Sunday, October 17, 2010

Boettke on the laureates

Peter Boettke has another good post up on the search and matching literature. There are some reasonable sentiments here, he connects the literature to Alchian which I think is fine. It's worth a read. Sometimes, though, I get the impression that a lot of Boettke's insights are based on the narrative that left-leaning economists magically forget simple things like governments screw things up or that markets are efficient. He dreams up these narratives and then builds a case for the importance of the Austrian school and public choice theory on the grounds that they're essential to bring ideas of market efficiency or the risks introduced by governments back to mainstream economics.

I think there's something fundamentally wrong with this sort of mission statement for the Austrian school or public choice theory. The fact is, left-leaning and mainstream economists haven't abandoned the idea of market efficiency*. They never abandoned the idea that politicians don't know how to run an economy. These insights were never lost. If you try to build an Austrian revival on preaching these points, you're not going to be very well received because the reaction will be "(1.) we know that, so (2.) you seem to be trying to feed us libertarianism by clothing it in points of agreement that we already know."

That's not to say the Austrian school and public choice theory don't have something important to offer. The mainstream knows that prices serve a coordinating function in society. They haven't really done much with the fact that the capital structure itself is a function of time and therefore determined by the interest rate. That's what Austrian economics can add. Don't tell us what we already know about market efficiency. It's both condescending and redundant. Public choice theory can teach the mainstream about distinctions between constitutional and political stages of public decision making. That's not widely thought about, but it's hugely important (particularly in a place like the United States). That's what public choice theorists can add. Don't tell us what we already know about political inefficiency. And for God's sake don't act like Buchanan's Cost and Choice was the first time anyone thought about opportunity cost! When you do that, not only do you sound condescending - you also sound ignorant of the literature.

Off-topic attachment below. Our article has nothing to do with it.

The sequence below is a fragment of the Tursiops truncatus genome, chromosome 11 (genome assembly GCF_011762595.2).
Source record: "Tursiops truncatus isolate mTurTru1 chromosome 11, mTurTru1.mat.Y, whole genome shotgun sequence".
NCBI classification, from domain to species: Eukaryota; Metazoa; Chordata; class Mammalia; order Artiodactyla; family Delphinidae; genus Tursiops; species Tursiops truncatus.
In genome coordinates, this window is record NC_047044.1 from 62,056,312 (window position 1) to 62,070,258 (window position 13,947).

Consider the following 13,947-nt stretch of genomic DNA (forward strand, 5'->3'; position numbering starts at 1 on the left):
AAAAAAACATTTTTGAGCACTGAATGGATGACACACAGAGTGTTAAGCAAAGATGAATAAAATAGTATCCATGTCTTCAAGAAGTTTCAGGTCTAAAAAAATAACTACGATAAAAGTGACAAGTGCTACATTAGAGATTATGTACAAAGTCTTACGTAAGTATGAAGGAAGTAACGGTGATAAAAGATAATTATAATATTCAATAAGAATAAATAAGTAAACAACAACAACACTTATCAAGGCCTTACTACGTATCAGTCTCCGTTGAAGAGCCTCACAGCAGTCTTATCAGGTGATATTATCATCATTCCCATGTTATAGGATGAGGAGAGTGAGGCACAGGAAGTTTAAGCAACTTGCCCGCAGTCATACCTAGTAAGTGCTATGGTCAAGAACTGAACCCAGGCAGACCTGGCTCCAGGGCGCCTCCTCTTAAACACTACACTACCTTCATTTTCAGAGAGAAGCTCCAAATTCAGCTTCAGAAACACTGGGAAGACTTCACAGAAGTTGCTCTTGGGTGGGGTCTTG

My feeling is this. Any economist that doesn't embrace the idea that markets can screw up and are not the best of all possible worlds comes across (to me at least) as naive and a little immature. Any economist that doesn't embrace the idea that governments can screw up and are not the best of all possible worlds also comes across as naive and immature. And anyone that acts like either of those very obvious facts implies that:

(1.) the market is somehow bad or not an essential social institution, or
(2.) that the government is somehow bad or not an essential social institution

Seems to me, at least on first impression, to be guided by ideology rather than objectivity.

*Unless, of course, by "left-leaning economists" you mean actual Marxists. There are a few important examples of such people, but I think it's foolish to leverage those examples into some sort of representation of left leaning economists. Oskar Lange is an important guy, he played a big role in some mid-century debates... but he's no stand-in for your average left-leaning economist. The man is a Marxist and that's a different situation entirely. I'm talking about the community of classical liberal economists - they have not abandoned any of these points or insights.

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